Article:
Sarah Susanka, architect and author, has been writing since 1998 about the “Not So Big House” – a residence that favors quality over quantity by reducing square footage. She was at the forefront of this modern perspective of small living, which has spawned a movement where Americans are reconsidering the size of their homes. I have come across Sarah’s collection of books more recently, and am really enjoying reading them while relating to my own experience of living in a small apartment. I’m currently reading The Not So Big House: A Blueprint for the Way We Live and The Not So Big Life: Making Room for What Really Matters, pictured above on my not-so-big sofa with a not-so-big pillow.

Simple Living

An edited lifestyle comes hand-in-hand with living in a small space. When you don’t have much space to store unused items, you begin to cut down on physical (and mental) clutter, and become more conscious of what you actually need to live. I realized a greater appreciation for a simpler life grew naturally out of living in my small space (pictured above). This is what interests me most about architecture – how a space can inspire your life.

Hillary’s 703 sqft 1-Bedroom Apartment

  • size: 703 sqft
  • type: 1-bedroom apartment
  • location: Historic Oakwood, Raleigh, NC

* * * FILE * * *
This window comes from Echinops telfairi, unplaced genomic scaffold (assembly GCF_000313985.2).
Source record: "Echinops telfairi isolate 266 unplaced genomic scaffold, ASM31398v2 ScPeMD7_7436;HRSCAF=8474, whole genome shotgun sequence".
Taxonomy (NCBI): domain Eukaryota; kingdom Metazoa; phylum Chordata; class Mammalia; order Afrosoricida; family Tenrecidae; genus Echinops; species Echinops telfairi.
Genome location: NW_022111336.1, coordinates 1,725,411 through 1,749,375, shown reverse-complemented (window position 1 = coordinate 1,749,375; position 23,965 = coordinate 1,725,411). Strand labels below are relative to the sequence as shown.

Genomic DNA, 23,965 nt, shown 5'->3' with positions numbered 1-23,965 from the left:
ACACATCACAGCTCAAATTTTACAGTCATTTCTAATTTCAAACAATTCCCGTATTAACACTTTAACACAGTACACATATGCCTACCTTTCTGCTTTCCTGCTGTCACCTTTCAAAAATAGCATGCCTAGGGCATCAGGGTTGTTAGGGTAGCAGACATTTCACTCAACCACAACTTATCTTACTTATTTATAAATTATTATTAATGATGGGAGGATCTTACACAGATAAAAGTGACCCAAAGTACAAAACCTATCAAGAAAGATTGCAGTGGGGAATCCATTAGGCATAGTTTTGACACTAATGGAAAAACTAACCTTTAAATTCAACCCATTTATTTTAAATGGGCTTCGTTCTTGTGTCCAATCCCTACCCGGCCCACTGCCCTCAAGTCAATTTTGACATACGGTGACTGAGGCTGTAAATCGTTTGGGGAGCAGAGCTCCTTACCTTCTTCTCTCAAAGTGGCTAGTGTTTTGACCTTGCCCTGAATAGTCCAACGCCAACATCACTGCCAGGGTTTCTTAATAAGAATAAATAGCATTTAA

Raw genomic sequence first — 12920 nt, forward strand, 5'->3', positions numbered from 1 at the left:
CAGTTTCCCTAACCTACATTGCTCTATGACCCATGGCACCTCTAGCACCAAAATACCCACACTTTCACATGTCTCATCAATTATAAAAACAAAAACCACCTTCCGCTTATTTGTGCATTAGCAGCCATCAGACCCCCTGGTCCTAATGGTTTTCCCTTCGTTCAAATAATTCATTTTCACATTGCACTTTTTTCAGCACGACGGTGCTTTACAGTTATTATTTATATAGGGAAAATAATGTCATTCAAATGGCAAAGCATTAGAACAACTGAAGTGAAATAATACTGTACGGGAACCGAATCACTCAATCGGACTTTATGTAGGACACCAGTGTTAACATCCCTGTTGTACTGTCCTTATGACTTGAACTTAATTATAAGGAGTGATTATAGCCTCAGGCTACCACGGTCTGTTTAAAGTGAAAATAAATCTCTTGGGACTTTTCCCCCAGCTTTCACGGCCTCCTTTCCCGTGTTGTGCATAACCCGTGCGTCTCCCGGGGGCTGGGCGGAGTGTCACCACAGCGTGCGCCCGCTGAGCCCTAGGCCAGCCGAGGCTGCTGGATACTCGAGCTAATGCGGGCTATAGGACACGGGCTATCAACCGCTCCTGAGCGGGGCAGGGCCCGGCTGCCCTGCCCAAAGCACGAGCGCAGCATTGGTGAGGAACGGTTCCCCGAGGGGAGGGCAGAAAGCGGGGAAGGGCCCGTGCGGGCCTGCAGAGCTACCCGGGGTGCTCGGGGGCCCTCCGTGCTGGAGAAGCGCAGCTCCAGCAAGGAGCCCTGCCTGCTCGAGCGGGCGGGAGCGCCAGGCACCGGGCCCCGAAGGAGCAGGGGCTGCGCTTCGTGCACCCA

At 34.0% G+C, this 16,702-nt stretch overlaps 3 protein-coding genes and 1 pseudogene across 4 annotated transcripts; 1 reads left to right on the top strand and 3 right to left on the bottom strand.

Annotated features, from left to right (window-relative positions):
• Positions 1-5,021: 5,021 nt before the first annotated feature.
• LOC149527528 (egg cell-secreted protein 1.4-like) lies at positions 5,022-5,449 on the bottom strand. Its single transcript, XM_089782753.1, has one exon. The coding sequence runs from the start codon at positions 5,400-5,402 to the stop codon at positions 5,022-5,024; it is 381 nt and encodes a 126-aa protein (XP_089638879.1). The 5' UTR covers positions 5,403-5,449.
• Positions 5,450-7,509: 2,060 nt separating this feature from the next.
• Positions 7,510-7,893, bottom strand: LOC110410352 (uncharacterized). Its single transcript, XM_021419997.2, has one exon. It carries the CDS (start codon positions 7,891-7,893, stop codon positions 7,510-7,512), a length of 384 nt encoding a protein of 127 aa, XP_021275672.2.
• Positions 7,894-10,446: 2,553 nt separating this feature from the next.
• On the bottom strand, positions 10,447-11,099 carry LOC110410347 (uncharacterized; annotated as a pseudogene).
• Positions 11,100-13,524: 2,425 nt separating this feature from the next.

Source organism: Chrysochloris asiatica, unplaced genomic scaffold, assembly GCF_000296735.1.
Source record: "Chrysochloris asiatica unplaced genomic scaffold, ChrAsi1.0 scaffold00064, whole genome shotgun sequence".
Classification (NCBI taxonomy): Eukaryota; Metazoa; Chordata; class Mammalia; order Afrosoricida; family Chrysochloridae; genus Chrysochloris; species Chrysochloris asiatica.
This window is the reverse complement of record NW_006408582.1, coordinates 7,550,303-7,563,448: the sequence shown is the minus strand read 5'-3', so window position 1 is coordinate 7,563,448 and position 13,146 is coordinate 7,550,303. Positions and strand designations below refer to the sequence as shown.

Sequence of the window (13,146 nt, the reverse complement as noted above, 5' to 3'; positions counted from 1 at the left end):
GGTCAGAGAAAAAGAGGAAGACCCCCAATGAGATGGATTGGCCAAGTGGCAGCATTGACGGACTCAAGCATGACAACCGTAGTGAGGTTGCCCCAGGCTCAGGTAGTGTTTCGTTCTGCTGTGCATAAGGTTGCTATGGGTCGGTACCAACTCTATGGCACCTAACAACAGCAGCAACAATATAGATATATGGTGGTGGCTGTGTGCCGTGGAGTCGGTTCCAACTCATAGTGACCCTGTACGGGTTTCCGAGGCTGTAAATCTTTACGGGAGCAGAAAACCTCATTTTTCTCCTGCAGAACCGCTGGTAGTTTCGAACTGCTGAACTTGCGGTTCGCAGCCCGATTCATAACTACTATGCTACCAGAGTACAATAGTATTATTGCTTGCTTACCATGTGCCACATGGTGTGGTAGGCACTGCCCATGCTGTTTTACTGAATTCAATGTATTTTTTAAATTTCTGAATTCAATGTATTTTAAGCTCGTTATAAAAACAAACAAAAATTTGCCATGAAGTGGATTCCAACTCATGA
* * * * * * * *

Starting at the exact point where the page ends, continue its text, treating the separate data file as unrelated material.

• inhabitants: Hillary Thomas and Darryl Jones
  • pet: Diego, our German Shepard mut puppy
  • my info: blog

 

Describe your place:

My boyfriend and I live on a lovely street in Historic Oakwood in downtown Raleigh. The apartment is located on the top floor of a turn-of-the-century house, so we get to take advantage of all the amenities historic architecture has to offer – high ceilings, wide woodwork, large windows, hardwood floors, fireplaces with grand mantles, and a claw-foot bathtub. We also get to enjoy a large front porch that I share with an amazing neighbor and a smaller private back porch with stairwell access to the backyard. We even have a portion of the yard, where we keep a veggie and herb garden.

Our space is a mix of art and flea market, estate sale and antique store finds. It’s pretty retro.

What do you love about your space?:

I love the historical nature of the apartment. I have always been more drawn to old living spaces, so I feel very at home here. I love the cracks, the creaks, the slightly crocked floors; every beautiful detail that shows the house’s age. These are constant reminders that my living space is unique and that it has history. I also really like the fact that, like so many houses in Oakwood, we get the privacy of our own apartment, with the closeness of a neighbor that we share a house with. (My next door neighbor and I have coined the term “semi-roomie.”)

I also love that we live so close to downtown. We are within walking and biking distance to restaurants, museums, food markets, bars, a yoga studio, an urban farm, a movie theater, our favorite cycling shop and many of our close friends who also live downtown.